NATIONAL CITY — Displacing 17th-Century French comedy to the languid South of a century past seems to be in fashion this year.
First the Old Globe moved Moliere's "Tartuffe" to Kentucky. Now Lamb's Players Theatre has unveiled a production of "The Miser" set in a "decrepit garden courtyard" in 19th-Century New Orleans. Neither theater has had much luck with this experiment.
Director David McFadzean admits the shift is not a perfect one in his program notes for "The Miser." There is not a single black face among his cast, although Moliere's servant characters, if moved to the South in 1850, would undoubtedly be slaves.
Well, OK, we'll allow him that oversight--since McFadzean so graciously apologized in advance. But his stated reason for sticking with the plan--to enhance the romantic entanglements of the plot by moving the play to this "near perfect setting for love"--is not carried through by his actors.
Moliere's fascination was character, particularly the flaws of human nature that he so loved to exaggerate beyond absurdity, whether his target was religious hypocrisy ("Tartuffe") or blind devotion to money ("The Miser").
Done well, his plays are so funny that audiences for over two centuries have overlooked the preposterously implausible endings Moliere wrote to tidy up his stories into neat, happy endings.
Too often, Moliere's plays are mistaken for simple comedy. They are not simple--if the acting doesn't slice a perfect separation between caricature and reality they are miserable affairs, an embarrassment of flamboyant dialogue that seems grossly out of place in 1986.
McFadzean's cast is not terrible, and it is not particularly good. Their first handicap is the slowness of a Southern drawl. It simply destroys the sprightly zest of Moliere's style, already stretched to its limit by an English translation.
Worse, several characters are Italian or French. That left a few of the Lamb's cast wandering verbally all over the globe, trying a new accent with each scene. When they try to hold on to their dialect while speaking to each other, Italian valet to Southern miser, or French matchmaker to orphaned Italian daughter with adopted New Orleans drawl--what a mess!
Tom Stephenson works hard to become the tight-fisted Harpagon, but fails to find the illusive balance between laughably stingy and hatefully disgusting. Harpagon is the "star" of this show. We must find enough of ourselves in him to make him funny, watchable and perhaps instructive.
Mark Coterill is like unshaped clay as Harpagon's son Cleante--a character not yet molded into recognizable form. Robert Duckett, as his serving man, La Fleche, settles for lots of mugging grins, whether called for or not. Vanda Thompson, as the daughter, Elise, opts for noisy little oohs, ahs and ohs while others are speaking, a substitute for the silent inner mechanism of a genuine reaction.
Paul Eggington's variable accents as the love-struck Valere are so distracting they nearly destroy his acting strength in his final confrontation with Harpagon. Janine Zeller brings some cleverness to her role as Mariane, twisting in a few laughs by making her a most unlikely, klutzy love-object for Harpagon and son.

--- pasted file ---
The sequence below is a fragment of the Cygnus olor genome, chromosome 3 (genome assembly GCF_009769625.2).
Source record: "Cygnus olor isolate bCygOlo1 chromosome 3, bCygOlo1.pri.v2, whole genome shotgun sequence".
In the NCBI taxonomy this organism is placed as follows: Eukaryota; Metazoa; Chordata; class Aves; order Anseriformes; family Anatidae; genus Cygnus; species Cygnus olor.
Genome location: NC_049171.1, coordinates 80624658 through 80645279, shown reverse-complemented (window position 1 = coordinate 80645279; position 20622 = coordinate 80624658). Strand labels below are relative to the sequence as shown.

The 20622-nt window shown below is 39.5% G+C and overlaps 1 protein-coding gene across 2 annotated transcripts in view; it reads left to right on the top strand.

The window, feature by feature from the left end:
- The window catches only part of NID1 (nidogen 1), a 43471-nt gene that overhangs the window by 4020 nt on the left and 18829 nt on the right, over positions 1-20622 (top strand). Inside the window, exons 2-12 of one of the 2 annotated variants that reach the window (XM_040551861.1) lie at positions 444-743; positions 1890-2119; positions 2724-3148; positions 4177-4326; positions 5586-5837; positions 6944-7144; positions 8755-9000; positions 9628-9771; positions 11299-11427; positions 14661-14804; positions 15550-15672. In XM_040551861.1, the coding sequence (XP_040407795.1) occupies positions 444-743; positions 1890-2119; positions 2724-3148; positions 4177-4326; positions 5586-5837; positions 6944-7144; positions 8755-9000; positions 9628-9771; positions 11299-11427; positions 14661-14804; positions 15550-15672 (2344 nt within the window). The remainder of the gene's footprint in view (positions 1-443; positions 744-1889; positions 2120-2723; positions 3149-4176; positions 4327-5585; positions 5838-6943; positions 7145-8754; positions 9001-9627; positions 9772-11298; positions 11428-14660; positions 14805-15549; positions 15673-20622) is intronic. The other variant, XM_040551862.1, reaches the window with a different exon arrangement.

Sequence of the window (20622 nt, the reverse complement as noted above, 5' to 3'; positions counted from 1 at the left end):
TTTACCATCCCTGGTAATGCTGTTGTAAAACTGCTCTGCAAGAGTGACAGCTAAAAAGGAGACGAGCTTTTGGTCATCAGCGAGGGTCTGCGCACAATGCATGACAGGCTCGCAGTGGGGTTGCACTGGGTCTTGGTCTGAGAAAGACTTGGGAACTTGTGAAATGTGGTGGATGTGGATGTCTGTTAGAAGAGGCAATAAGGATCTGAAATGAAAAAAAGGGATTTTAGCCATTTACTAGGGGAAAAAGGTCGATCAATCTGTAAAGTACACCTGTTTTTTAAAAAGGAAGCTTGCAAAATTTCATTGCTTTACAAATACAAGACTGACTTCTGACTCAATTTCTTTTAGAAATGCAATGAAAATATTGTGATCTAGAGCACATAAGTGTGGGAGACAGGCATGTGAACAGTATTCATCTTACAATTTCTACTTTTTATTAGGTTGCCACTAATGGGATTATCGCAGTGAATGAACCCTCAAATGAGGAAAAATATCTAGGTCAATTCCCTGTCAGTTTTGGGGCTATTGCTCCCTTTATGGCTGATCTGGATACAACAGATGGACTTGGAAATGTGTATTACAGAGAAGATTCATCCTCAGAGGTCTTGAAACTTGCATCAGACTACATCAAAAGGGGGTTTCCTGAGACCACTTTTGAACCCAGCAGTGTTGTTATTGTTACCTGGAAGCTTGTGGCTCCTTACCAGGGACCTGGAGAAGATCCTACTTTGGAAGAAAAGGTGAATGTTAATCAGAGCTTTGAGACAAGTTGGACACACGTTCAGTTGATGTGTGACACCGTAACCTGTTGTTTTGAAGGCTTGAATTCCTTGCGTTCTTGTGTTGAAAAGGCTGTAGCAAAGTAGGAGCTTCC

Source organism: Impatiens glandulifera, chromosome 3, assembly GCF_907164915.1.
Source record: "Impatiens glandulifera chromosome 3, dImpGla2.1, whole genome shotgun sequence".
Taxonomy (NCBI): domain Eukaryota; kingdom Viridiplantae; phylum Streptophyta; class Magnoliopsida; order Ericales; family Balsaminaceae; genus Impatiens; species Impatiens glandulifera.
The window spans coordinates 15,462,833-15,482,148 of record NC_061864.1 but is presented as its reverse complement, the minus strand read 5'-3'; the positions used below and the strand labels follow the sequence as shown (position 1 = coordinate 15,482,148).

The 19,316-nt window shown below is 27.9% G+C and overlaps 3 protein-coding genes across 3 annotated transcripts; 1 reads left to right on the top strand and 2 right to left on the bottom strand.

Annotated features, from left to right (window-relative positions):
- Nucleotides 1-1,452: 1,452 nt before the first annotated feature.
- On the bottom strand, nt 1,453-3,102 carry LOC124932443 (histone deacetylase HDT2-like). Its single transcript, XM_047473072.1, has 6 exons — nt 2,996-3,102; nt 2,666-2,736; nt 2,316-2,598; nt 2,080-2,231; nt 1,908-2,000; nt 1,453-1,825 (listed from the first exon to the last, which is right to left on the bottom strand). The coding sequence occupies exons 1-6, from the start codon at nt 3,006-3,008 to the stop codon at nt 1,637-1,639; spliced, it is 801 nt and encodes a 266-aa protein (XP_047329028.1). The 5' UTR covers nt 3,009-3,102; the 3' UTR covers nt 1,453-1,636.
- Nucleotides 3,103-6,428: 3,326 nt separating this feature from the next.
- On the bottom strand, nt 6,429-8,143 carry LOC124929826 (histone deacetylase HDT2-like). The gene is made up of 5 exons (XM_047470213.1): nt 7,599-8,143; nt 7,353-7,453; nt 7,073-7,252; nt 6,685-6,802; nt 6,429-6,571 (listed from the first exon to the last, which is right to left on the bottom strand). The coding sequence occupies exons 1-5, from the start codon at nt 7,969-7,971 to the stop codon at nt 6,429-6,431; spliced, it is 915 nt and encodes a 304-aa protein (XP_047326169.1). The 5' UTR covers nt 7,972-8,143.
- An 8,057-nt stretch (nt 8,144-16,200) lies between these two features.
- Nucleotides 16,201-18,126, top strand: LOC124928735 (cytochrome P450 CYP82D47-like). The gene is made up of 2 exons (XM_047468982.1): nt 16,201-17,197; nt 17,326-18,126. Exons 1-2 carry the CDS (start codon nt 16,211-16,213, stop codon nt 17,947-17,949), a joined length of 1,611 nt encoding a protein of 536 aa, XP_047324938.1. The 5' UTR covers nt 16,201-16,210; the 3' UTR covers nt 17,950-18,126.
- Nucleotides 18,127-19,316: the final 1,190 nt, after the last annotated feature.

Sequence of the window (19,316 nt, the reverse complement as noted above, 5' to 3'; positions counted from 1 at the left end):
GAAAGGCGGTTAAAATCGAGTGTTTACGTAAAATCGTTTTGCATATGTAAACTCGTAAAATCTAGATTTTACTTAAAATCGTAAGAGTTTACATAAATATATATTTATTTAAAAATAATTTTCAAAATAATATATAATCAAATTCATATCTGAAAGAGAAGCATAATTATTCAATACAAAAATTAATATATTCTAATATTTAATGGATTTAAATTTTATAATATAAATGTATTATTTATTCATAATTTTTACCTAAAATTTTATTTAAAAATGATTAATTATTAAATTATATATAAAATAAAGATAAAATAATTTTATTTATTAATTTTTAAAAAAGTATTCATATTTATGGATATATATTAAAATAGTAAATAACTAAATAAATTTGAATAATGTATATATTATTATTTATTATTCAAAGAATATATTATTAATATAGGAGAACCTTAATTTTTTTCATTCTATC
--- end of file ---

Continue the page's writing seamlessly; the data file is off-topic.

Pamela Smith is glorious in her pick satin ruffles and pert purple hat as the matchmaker Frosine. Her thick French accent practically drips off the aging trellises as she tries to double-cross Harpagon with her wily femininity.
Smith and Kenny Wagner, as the coachman-cook, Master Jacques, pick up the pace considerably. They are both superb.
There are other things to like in this production. Mike Buckley's run-down garden certainly provides the romance McFadzean hoped for, with its weedy trees and dead plants, fallen leaves and red bricks, mold-streaked fountains that really work, and peeling trellises draped with pink wisteria. His lighting design conforms to the mood, providing garden lanterns and golden light streaming through real glass windows suspended above the 360-degree stage.
Sound designer David Carminito lays on a too-heavy hand with the melodramatic string selections. Costumer Margaret Neuhoff Vida follows the script in dressing Harpagon down and his son Cleante up, then adds plenty of color with hooped skirts and ruffles for the women.
While the Southern locale and the uneven acting work against this production, "The Miser" still offers moments of delight. The sparkling pace needed to bring it out of the doldrums may yet emerge if the actors come to some agreement as to just what style they're striving for--American melodrama or French comedy of humors--then settle in with more of an ensemble attitude.
"THE MISER" By Moliere. Translation by A.R. Waller. Directed by David McFadzean. Costume design by Margaret Neuhoff Vida. Scenic and lighting design by Mike Buckley. Sound design by David Carminito. Stage manager is Anna Plassmann. With Paul Eggington, Vanda Thompson, Mark Coterill, Tom Stephenson, Robert Duckett, Kurt Reichert, Pamela Smith, Kenny Wagner, Janine Zeller, Duane Causie. Thursday through Saturday at 8 p.m., Saturday matinees at 2 p.m., through Aug. 23, at Lamb's Players Theatre, 500 Plaza Blvd., National City.